Speed up your excel with this simple tip!
Load time = 4 times quicker
Save time = 2 times quicker
File size = 1.5 times smaller
This mainly applies to larger excel files. There is less difference for smaller excel files. See below for the basis of these results.
So what do I have to do to speed up my excel?
All you do is change the file format to xlsb. That’s it!
Tell me more!
Depending on your version of excel it will most likely default to saving as a xlsx (or potentially xls if it’s an older spreadsheet) file extension.
When saving your excel file, drop down the options menu next to “Save as type:”, just below the “File name:” box.
Choose the option called “Excel Binary Workbook (*.xlsb)”. See the screen grab below for an illustration:
So what exactly is xlsb?
xlsb is a binary file format. It’s the coding used to save the excel file, although this will be completely irrelevant to the vast majority of excel users. Binary format is an alternative to the open standard XML programming language. The binary format is specific to excel.
Will it make any difference to my excel usage?
There is no functional difference to your excel usage that you will notice in practice.
What does a tomato have to do with excel?
Nothing! I just really liked the picture! It was a nice big to small analogy and looked more interesting than a screen shot of my folder showing reduced excel file sizes!
Are there any limitations?
Yes there are a few although these will not impact on the majority of excel users.
(1) Other spreadsheet packages will be unable to read the file. Some people import excel files into other packages, such as open office. These are now unlikely to be able to read your file. If you just stick to excel then this is not an issue. You can always get round this limitation by ‘saving as’ xlsx or xls formats.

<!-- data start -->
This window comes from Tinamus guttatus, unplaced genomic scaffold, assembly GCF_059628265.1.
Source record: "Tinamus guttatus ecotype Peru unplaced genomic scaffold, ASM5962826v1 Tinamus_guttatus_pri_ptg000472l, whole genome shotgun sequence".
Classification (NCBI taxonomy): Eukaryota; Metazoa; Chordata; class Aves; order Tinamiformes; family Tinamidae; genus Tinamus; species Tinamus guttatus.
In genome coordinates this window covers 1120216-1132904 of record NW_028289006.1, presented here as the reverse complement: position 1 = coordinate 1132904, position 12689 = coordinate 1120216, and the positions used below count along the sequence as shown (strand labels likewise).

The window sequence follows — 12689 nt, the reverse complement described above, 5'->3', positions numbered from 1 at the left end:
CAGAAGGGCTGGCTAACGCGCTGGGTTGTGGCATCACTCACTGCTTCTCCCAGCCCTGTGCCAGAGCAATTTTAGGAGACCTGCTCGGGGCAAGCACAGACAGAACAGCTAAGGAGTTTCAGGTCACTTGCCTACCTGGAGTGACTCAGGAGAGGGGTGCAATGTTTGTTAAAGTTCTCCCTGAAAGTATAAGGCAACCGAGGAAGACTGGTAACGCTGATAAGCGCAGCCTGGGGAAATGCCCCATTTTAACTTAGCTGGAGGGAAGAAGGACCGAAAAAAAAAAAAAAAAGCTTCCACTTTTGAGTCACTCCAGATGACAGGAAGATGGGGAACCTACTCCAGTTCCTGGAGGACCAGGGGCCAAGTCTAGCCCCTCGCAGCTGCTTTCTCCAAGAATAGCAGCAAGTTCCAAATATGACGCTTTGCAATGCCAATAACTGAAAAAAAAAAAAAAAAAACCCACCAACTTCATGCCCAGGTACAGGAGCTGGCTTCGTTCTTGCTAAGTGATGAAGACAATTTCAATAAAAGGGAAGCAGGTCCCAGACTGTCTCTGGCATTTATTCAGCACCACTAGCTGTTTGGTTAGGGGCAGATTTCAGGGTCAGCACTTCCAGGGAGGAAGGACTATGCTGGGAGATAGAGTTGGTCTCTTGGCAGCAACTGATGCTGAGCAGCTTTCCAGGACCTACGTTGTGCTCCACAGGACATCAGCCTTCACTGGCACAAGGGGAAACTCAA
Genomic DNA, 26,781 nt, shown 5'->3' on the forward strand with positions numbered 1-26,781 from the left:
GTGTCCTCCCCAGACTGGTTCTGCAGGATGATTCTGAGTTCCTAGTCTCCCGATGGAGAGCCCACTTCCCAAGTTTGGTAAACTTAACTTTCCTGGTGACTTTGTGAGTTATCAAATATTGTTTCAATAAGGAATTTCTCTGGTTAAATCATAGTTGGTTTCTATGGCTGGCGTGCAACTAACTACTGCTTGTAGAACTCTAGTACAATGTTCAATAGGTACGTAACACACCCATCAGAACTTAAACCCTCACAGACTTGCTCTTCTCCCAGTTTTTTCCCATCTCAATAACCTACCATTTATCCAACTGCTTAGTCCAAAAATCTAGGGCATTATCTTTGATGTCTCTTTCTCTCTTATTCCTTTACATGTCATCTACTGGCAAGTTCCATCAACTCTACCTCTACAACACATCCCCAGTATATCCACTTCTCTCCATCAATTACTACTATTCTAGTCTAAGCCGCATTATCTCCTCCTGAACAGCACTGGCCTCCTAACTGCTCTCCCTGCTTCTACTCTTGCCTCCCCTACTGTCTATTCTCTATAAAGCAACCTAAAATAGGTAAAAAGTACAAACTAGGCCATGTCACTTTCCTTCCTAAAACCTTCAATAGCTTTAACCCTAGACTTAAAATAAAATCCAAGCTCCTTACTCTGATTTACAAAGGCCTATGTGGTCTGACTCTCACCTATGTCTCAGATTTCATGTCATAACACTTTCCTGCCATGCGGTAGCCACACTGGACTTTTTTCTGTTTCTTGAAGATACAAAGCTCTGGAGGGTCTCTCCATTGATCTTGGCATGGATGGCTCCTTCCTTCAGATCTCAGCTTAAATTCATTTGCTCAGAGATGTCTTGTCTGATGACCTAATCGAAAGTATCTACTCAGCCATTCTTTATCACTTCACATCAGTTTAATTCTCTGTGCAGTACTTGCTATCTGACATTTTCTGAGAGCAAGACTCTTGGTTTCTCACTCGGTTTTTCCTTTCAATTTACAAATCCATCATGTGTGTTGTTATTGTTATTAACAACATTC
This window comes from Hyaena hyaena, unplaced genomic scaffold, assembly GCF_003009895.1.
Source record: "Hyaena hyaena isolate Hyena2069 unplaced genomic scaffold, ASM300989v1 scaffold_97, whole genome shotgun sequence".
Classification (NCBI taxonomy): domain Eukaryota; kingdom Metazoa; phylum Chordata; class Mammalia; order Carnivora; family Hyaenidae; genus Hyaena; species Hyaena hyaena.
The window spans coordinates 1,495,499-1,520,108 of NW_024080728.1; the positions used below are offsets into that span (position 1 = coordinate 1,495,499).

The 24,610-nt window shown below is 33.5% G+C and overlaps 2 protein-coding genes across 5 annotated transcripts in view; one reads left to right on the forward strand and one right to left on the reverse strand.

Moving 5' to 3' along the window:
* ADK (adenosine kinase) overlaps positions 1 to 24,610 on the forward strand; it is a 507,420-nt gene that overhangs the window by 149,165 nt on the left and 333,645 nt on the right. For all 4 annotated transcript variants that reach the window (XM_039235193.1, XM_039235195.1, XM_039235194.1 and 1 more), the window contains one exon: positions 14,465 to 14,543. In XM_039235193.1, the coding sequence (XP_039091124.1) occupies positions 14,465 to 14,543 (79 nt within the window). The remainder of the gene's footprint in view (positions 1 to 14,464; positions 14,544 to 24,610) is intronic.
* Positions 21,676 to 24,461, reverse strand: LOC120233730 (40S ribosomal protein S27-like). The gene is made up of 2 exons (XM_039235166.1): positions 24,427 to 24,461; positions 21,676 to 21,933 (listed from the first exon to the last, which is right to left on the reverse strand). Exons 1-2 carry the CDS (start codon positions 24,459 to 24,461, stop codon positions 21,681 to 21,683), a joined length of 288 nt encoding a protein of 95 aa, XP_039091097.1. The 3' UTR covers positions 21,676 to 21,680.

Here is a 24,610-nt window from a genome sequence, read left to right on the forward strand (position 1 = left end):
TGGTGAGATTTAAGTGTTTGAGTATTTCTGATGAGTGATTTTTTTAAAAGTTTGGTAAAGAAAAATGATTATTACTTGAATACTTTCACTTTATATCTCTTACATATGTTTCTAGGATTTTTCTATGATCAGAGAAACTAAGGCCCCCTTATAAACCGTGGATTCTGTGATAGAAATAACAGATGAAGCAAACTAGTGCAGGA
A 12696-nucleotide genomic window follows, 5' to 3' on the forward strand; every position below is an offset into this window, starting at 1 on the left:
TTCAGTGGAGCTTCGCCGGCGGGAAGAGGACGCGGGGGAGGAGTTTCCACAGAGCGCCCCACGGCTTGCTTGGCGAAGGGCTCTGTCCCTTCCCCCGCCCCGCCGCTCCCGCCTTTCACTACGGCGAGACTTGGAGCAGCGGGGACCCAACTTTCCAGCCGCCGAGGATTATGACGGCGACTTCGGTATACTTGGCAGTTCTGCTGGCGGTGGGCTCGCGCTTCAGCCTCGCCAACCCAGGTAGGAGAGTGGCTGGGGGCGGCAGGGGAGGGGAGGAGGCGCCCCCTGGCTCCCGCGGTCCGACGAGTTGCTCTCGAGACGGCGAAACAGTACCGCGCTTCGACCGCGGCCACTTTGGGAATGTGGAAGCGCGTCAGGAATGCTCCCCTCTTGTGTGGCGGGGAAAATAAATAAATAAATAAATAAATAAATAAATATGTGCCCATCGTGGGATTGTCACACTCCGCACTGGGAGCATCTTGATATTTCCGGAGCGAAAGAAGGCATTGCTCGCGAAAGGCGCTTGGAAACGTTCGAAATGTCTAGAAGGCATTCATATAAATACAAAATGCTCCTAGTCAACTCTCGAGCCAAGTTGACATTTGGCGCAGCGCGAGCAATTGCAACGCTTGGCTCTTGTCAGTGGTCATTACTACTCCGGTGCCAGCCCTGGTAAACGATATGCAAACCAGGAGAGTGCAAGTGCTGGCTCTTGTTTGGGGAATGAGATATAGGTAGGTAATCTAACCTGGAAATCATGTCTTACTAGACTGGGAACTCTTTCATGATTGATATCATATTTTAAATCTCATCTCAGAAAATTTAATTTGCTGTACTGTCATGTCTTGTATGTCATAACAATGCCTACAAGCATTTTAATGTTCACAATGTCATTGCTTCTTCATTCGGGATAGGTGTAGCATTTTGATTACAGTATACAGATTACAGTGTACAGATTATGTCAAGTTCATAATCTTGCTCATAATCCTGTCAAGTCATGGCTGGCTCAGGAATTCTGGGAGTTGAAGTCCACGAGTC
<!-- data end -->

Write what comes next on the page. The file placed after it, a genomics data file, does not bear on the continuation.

(2) The default format of xls or xlsx supports Extensible Markup Language (XML) which is an international standard format that can used across IT systems, can be viewed with a text editor as well as other uses. Xlsb is a binary file format which does not follow these standards and cannot be read or manipulated by other IT systems. This may result in a compatibility problem if you link systems together, for example import/export excel into your accounting system. As with the above limitation this will have no impact on the majority of regular excel users.
(3) Although xlsb supports macros, you may not be able to tell if there are macros in the file, unlike xlsx has to be changed to xlsm to support macros. It is therefore advisable to change your macro settings to automatically disable macros with prompt to avoid any macro issues. At the same if you use VBA regularly you may like this feature as you don’t have to change the file type to xlsm when adding a macro &/or VBA code. If you don’t use macros or VBA then this is not an issue.
(4) There have been some reports of issues when moving between versions of excel, especially in Excel 2007. I believe Microsoft made some enhancements in 2010 onwards. So to be safe it will be safer to use this format in versions of excel after 2007 e.g. 2010 or 2013.
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Source of test results
*Tested in 2012 on a generated worksheet with 10,000 rows * 1,000 columns = 10,000,000 (10^7) cells of simple chained =…+1 formulas by mike7952 an excel forum expert from Florida, USA.